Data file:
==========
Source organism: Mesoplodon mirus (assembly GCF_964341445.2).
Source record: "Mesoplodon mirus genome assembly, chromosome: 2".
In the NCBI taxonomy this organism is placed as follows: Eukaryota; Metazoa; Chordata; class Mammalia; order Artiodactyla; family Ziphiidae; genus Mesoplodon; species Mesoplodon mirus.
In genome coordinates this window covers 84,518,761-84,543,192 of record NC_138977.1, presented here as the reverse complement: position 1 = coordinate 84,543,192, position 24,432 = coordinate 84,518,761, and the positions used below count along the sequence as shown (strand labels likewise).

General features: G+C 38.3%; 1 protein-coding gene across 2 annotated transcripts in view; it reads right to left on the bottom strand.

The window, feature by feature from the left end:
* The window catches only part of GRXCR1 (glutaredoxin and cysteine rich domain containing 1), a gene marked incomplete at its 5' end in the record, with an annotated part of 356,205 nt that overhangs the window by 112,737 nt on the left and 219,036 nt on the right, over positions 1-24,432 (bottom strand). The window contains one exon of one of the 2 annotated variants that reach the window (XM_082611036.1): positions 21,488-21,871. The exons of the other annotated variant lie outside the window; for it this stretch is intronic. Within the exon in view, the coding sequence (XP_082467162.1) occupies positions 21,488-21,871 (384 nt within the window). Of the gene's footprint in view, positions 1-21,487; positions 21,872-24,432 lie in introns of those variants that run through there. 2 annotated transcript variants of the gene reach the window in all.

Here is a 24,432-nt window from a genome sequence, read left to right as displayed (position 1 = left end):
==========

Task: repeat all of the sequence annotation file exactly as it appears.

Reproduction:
Source organism: Mesoplodon mirus (assembly GCF_964341445.2).
Source record: "Mesoplodon mirus genome assembly, chromosome: 2".
In the NCBI taxonomy this organism is placed as follows: Eukaryota; Metazoa; Chordata; class Mammalia; order Artiodactyla; family Ziphiidae; genus Mesoplodon; species Mesoplodon mirus.
In genome coordinates this window covers 84,518,761-84,543,192 of record NC_138977.1, presented here as the reverse complement: position 1 = coordinate 84,543,192, position 24,432 = coordinate 84,518,761, and the positions used below count along the sequence as shown (strand labels likewise).

General features: G+C 38.3%; 1 protein-coding gene across 2 annotated transcripts in view; it reads right to left on the bottom strand.

The window, feature by feature from the left end:
* The window catches only part of GRXCR1 (glutaredoxin and cysteine rich domain containing 1), a gene marked incomplete at its 5' end in the record, with an annotated part of 356,205 nt that overhangs the window by 112,737 nt on the left and 219,036 nt on the right, over positions 1-24,432 (bottom strand). The window contains one exon of one of the 2 annotated variants that reach the window (XM_082611036.1): positions 21,488-21,871. The exons of the other annotated variant lie outside the window; for it this stretch is intronic. Within the exon in view, the coding sequence (XP_082467162.1) occupies positions 21,488-21,871 (384 nt within the window). Of the gene's footprint in view, positions 1-21,487; positions 21,872-24,432 lie in introns of those variants that run through there. 2 annotated transcript variants of the gene reach the window in all.

Here is a 24,432-nt window from a genome sequence, read left to right as displayed (position 1 = left end):